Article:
Friday, September 14, 2012

Its Time to Buy Blue Chip Stocks


If, like me, your eyes glaze over with boredom every time one of the financial media channels wheels out Jeremy Siegel in order to argue that equities look cheap relative to bonds, you would be entitled to view the following article with great circumspection. Yes, stocks do look inordinately cheap on a relative basis but no, that is not my point. The aim of this article is to demonstrate that stock prices and evaluations really are moved around by sentiment rather than any strict adherence to relative evaluations.



The Equity Risk Premium

I’ll start this tortuous discourse by looking at a long term chart of the equity risk premium as defined by comparing E/P (for the S&P 500) versus long term interest rates (US 10 year treasuries).






A few things are immediately apparent. Equities certainly look relatively cheap right now but then they spent a large part of the 50’s looking even cheaper. Similarly, there is a long period in the 70’s where equities looked cheap. There is also a remarkable period from 1980-2000 where this relationship holds in sync. In fact I am going to contend that it was this period that contributed so much to the structure of the financial crisis.



What happened from 1980 to 2000?

In order to demonstrate this relationship between equity evaluations and interest rates, I am going to perform a regression analysis on the data. Now, hold on, before you run off! It’s not really that complicated.

Essentially, it is just a way of measuring correlation (or rather R^2) between two data series. Simply speaking, the closer the R^2 gets to 1, the closer the two data series move with each other. Here is what happened between 1980 and 2000.








The x-axis is the interest rate and the y-axis is the E/P ratio. Note that the R^2 is remarkably high here.  In addition the best fit equation is suggesting that if long term interest rates are say at 5% the correct E/P ratio should be .9894*5-1.6431=3.3 and the P/E is then likely to be 30.

Granted some of this data is skewed by the nutty period in the late 90’s but nevertheless the relationship is quite accurate over those 20 years.

A graphical depiction of those 20 years here.








This wasn’t just a chart; it was a way of life. A 20 year bull market in which any objector was swept aside in the rush to get long. Not only were they swept aside, but the guys who took on the most risk were the ones rewarded the most. There are a lot of heroes in bull markets.

Unfortunately, this is likely to have caused a concentration of uni-directional ‘punters’ who don’t really understand risk at the higher echelons of the financial services industry. And, boy, did the financial services industry do its best to prove this theory right!



What About From 2000 to Now?

I chose the phrase ‘uni-directional’ carefully, in order to express that this is not just about someone who wants to be long only equities. That game went out of fashion in 2000, as we can see from a chart of the equity risk premium during the period.








Equities start off the decade being expensive, then the crash comes and they are historical cheap from '04-'08. The recent recession definitely wasn’t caused by equity overvaluations, but it was caused by the self same people who had been promoted in the 20 year bull market. They took their ‘skills’ and knowledge of risk and applied them to the next investment fad, in other words housing. The truth is that no one wanted equities post the dot-com crash and everyone wanted commodities, China and housing. Some of that has changed now.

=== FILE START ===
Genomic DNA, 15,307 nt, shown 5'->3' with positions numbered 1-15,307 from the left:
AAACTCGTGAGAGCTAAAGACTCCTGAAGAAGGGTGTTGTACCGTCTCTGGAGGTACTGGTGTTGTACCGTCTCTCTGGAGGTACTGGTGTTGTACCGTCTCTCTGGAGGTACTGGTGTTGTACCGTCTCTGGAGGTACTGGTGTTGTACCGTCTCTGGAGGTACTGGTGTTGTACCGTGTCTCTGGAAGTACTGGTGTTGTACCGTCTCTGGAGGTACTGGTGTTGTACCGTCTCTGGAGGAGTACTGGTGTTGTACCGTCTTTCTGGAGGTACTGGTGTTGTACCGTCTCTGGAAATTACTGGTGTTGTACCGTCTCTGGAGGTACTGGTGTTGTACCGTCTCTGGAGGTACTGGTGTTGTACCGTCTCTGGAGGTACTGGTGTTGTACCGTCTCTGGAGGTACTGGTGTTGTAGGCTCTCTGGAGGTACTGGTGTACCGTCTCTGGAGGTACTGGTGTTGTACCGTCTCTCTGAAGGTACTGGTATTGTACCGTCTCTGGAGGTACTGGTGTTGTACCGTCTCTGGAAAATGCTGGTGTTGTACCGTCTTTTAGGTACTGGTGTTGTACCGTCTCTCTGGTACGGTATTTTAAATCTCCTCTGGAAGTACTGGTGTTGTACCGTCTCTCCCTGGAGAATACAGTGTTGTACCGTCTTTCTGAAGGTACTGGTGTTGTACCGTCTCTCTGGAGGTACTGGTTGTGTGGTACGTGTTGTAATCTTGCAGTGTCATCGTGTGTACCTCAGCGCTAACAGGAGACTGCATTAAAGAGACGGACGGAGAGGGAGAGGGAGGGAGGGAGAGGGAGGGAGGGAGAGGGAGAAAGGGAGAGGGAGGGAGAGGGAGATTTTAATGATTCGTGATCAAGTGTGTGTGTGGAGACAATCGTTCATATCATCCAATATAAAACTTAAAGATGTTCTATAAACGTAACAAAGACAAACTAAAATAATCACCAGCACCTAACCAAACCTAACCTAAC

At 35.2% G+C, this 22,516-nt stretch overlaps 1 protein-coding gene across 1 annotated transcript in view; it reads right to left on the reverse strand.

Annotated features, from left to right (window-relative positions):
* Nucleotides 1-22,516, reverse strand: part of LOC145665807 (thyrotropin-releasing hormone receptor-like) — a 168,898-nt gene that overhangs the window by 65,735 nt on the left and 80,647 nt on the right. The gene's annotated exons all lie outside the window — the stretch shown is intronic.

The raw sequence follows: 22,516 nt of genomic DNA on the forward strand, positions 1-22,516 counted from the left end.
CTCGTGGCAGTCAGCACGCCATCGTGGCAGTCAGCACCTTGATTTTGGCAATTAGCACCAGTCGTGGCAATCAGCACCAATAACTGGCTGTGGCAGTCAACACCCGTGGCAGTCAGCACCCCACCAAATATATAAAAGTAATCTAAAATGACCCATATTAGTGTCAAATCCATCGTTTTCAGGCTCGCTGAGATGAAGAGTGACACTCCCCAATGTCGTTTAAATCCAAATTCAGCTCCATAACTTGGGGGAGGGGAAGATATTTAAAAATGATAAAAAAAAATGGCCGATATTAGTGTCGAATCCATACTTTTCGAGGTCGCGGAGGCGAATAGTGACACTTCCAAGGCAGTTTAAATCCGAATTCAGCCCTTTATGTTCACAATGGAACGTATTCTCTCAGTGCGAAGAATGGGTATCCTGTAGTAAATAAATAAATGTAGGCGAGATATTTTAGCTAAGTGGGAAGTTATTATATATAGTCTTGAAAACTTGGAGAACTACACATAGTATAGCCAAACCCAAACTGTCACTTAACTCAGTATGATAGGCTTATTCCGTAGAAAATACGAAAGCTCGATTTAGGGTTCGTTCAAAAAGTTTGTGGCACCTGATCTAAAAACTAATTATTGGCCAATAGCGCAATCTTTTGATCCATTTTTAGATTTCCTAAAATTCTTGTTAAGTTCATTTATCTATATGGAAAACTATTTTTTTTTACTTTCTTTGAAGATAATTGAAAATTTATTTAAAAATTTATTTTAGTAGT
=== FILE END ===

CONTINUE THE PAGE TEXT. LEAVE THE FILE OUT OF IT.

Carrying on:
However, the key point for this article is that the relationship between bonds and equities did break down in this period, and it is a fallacy to regard this relationship as something inevitably mean reverting. In addition, the equities that did outperform in this period were small caps rather than large caps.



Where to Next?

Having established that the bonds/equities relationship is nothing set in stone and really a ‘marker’ of investor sentiment and asset class preference, I am now going to argue that good old fashioned blue chip equities could be the way forward!

Purely by way of example here are some current PE ratios and dividend yields for some of the largest cap stocks in the US.








Now if investors can take a long term view then these sorts of stocks look like good value right now. You don’t even have to rely on the equity risk premium to justify these valuations. Wal-Mart $WMT is likely to have its long term growth rate align with the US economy. Coca-Cola $KO arguably has good long term growth prospects within emerging markets and people won’t stop drinking soda anytime soon.  The market may fret over the patent cliff and future reimbursement issues but Pfizer $PFElooks like good value and has a few very exciting drugs in its pipeline.

Another company experiencing short term worries recently is McDonald’s $MCD as the market concerns itself with its European exposure. So what? In the long term the company has a great brand and lifestyle changes (single parent families, trading down etc) are favoring it.  Everyone hates the banks –me included- but as we’ve seen the politicians bend over backwards to keep these guys afloat, perhaps it’s better to look at JPMorgan $JPM and conclude it will get over its short term trading difficulties?

Over the last decade or so we’ve had an emerging market bond bubble, a gold boom, localized housing booms all over the world, small caps outperforming, a commodities boom, a boom in leverage etc. In other words, investors have wanted anything but large cap equities.

Perhaps it’s time for blue chips to make a comeback in sentiment? And if they do, it will be sentiment rather than anything that Jeremy Siegel and the equity risk premium enthusiasts tell you about it.

Monday, September 10, 2012

How to Diversify Your Portfolio


Very few professional investors would advocate a portfolio of equities without insisting diversification. It is certainly a worthy aim, but what is puzzling is that so few seem to understand it or at least make the effort to think in non-conventional terms about. In my humble opinion the conventional and consensus opinion on the subject is plain wrong and investors with even a rudimentary understanding of the underlying issues can better generate diversified portfolios.